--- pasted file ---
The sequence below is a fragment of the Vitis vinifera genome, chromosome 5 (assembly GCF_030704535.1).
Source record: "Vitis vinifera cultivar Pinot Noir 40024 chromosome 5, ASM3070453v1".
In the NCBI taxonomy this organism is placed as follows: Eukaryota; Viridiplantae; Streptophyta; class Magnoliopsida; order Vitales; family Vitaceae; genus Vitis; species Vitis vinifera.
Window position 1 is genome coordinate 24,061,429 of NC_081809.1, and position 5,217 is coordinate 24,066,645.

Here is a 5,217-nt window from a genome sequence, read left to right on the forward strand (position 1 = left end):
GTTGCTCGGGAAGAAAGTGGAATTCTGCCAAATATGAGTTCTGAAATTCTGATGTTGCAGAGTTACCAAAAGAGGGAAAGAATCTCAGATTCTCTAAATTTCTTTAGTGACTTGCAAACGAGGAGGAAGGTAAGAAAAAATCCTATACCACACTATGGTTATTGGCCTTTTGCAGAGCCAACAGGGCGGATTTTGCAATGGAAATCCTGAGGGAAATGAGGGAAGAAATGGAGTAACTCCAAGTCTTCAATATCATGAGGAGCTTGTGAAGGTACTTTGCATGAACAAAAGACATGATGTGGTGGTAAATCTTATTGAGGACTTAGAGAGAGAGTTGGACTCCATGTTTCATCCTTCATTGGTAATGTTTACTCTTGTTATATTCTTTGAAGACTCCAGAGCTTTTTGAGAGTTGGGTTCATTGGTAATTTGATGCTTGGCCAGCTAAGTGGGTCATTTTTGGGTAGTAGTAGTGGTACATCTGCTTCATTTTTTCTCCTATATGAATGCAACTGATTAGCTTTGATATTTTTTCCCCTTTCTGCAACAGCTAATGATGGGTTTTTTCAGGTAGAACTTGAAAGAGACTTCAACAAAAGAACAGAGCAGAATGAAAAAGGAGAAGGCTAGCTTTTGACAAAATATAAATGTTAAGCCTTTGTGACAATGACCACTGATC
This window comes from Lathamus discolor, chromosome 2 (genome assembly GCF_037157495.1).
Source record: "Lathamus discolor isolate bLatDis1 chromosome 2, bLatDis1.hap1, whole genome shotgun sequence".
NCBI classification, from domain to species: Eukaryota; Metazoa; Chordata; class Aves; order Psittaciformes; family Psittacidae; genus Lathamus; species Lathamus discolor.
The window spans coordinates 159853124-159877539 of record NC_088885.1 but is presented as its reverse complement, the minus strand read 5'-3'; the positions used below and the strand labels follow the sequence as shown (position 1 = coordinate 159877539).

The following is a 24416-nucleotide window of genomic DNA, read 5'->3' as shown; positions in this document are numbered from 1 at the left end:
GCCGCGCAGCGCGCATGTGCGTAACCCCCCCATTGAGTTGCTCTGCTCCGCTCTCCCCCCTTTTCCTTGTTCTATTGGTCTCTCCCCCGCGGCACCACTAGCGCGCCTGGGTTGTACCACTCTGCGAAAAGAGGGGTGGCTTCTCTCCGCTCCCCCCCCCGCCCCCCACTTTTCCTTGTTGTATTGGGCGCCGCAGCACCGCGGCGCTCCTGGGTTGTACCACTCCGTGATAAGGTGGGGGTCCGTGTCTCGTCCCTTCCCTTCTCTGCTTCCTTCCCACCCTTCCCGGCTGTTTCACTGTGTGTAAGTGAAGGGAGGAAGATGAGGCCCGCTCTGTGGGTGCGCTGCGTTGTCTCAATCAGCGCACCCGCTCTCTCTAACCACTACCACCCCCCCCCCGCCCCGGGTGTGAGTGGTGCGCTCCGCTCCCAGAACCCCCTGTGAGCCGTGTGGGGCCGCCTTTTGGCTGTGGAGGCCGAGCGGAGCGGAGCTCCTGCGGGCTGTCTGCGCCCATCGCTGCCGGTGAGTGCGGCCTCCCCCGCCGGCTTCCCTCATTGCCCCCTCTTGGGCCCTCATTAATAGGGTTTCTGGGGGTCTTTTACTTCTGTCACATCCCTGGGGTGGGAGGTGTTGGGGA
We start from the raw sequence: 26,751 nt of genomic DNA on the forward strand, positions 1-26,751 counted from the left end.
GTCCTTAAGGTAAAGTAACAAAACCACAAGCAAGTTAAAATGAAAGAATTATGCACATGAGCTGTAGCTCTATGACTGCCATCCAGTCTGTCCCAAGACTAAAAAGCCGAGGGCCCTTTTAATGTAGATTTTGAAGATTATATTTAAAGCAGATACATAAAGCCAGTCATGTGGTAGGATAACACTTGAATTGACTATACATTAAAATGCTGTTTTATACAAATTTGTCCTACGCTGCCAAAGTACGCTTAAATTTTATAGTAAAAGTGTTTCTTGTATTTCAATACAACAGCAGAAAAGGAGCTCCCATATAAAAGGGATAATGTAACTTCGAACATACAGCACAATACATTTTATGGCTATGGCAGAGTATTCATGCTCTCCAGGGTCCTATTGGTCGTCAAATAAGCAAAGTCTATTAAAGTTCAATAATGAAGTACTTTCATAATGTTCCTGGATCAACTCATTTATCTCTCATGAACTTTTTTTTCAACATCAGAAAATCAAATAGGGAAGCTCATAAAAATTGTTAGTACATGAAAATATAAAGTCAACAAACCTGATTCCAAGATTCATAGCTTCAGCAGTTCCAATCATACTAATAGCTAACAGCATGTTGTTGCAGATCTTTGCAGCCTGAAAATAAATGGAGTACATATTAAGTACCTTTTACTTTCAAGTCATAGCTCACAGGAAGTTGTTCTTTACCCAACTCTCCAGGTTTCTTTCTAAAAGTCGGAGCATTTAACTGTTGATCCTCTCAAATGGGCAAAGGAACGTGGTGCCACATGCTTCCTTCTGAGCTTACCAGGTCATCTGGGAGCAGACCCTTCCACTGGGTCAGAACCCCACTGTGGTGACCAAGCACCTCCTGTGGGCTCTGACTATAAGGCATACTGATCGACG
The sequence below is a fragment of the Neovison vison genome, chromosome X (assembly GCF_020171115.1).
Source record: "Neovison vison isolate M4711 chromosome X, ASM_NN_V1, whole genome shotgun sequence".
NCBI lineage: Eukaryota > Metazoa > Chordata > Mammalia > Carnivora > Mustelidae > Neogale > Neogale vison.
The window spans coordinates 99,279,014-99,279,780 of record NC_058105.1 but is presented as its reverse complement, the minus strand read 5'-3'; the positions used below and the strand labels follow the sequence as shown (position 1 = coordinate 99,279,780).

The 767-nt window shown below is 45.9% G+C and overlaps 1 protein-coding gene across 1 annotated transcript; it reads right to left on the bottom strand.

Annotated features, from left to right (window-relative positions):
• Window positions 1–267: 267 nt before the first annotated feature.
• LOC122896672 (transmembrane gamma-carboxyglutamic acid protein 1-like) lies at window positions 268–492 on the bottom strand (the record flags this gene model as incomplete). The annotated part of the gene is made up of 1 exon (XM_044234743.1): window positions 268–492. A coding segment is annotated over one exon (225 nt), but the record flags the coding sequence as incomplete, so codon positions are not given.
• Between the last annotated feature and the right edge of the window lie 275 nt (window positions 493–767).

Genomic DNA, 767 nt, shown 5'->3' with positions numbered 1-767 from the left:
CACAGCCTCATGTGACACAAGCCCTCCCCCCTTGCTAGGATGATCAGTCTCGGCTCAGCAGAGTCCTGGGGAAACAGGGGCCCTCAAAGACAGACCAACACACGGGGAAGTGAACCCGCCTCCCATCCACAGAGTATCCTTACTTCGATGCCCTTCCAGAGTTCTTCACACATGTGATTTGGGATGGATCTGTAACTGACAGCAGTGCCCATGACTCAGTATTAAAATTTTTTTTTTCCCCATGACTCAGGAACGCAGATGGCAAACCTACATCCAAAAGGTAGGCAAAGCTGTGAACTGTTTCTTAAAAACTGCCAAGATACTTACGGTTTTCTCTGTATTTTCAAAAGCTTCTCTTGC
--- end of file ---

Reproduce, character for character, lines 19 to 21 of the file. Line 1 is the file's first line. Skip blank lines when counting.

The 767-nt window shown below is 45.9% G+C and overlaps 1 protein-coding gene across 1 annotated transcript; it reads right to left on the bottom strand.

Annotated features, from left to right (window-relative positions):
• Window positions 1–267: 267 nt before the first annotated feature.